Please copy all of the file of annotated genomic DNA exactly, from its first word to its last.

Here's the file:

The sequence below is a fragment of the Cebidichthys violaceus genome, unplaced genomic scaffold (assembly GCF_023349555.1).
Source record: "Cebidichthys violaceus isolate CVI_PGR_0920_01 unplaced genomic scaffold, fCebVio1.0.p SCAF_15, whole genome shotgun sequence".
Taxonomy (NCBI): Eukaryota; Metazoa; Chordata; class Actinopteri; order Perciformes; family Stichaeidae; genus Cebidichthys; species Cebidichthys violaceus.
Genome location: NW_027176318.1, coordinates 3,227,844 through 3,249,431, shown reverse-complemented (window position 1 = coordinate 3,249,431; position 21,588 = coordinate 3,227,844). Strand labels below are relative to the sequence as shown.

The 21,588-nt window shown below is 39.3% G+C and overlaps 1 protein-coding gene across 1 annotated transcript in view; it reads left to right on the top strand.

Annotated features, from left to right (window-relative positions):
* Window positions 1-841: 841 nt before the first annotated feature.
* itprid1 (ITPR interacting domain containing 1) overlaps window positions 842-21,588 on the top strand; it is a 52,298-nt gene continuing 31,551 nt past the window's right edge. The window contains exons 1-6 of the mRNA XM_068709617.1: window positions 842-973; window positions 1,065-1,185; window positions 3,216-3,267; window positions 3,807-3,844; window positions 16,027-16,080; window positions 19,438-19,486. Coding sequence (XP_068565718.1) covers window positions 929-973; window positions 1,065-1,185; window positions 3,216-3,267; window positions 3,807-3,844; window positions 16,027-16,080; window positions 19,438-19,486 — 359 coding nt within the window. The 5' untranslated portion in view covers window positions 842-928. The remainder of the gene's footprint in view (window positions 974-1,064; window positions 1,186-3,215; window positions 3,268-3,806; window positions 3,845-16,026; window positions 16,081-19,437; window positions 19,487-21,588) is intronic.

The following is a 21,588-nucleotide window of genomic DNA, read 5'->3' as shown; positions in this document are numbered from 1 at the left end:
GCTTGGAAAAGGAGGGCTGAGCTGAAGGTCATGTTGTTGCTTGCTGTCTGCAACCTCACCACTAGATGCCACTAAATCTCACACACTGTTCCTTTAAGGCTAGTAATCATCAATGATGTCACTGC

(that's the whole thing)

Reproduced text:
The sequence below is a fragment of the Cebidichthys violaceus genome, unplaced genomic scaffold (assembly GCF_023349555.1).
Source record: "Cebidichthys violaceus isolate CVI_PGR_0920_01 unplaced genomic scaffold, fCebVio1.0.p SCAF_15, whole genome shotgun sequence".
Taxonomy (NCBI): Eukaryota; Metazoa; Chordata; class Actinopteri; order Perciformes; family Stichaeidae; genus Cebidichthys; species Cebidichthys violaceus.
Genome location: NW_027176318.1, coordinates 3,227,844 through 3,249,431, shown reverse-complemented (window position 1 = coordinate 3,249,431; position 21,588 = coordinate 3,227,844). Strand labels below are relative to the sequence as shown.

The 21,588-nt window shown below is 39.3% G+C and overlaps 1 protein-coding gene across 1 annotated transcript in view; it reads left to right on the top strand.

Annotated features, from left to right (window-relative positions):
* Window positions 1-841: 841 nt before the first annotated feature.
* itprid1 (ITPR interacting domain containing 1) overlaps window positions 842-21,588 on the top strand; it is a 52,298-nt gene continuing 31,551 nt past the window's right edge. The window contains exons 1-6 of the mRNA XM_068709617.1: window positions 842-973; window positions 1,065-1,185; window positions 3,216-3,267; window positions 3,807-3,844; window positions 16,027-16,080; window positions 19,438-19,486. Coding sequence (XP_068565718.1) covers window positions 929-973; window positions 1,065-1,185; window positions 3,216-3,267; window positions 3,807-3,844; window positions 16,027-16,080; window positions 19,438-19,486 — 359 coding nt within the window. The 5' untranslated portion in view covers window positions 842-928. The remainder of the gene's footprint in view (window positions 974-1,064; window positions 1,186-3,215; window positions 3,268-3,806; window positions 3,845-16,026; window positions 16,081-19,437; window positions 19,487-21,588) is intronic.

The following is a 21,588-nucleotide window of genomic DNA, read 5'->3' as shown; positions in this document are numbered from 1 at the left end:
GCTTGGAAAAGGAGGGCTGAGCTGAAGGTCATGTTGTTGCTTGCTGTCTGCAACCTCACCACTAGATGCCACTAAATCTCACACACTGTTCCTTTAAGGCTAGTAATCATCAATGATGTCACTGC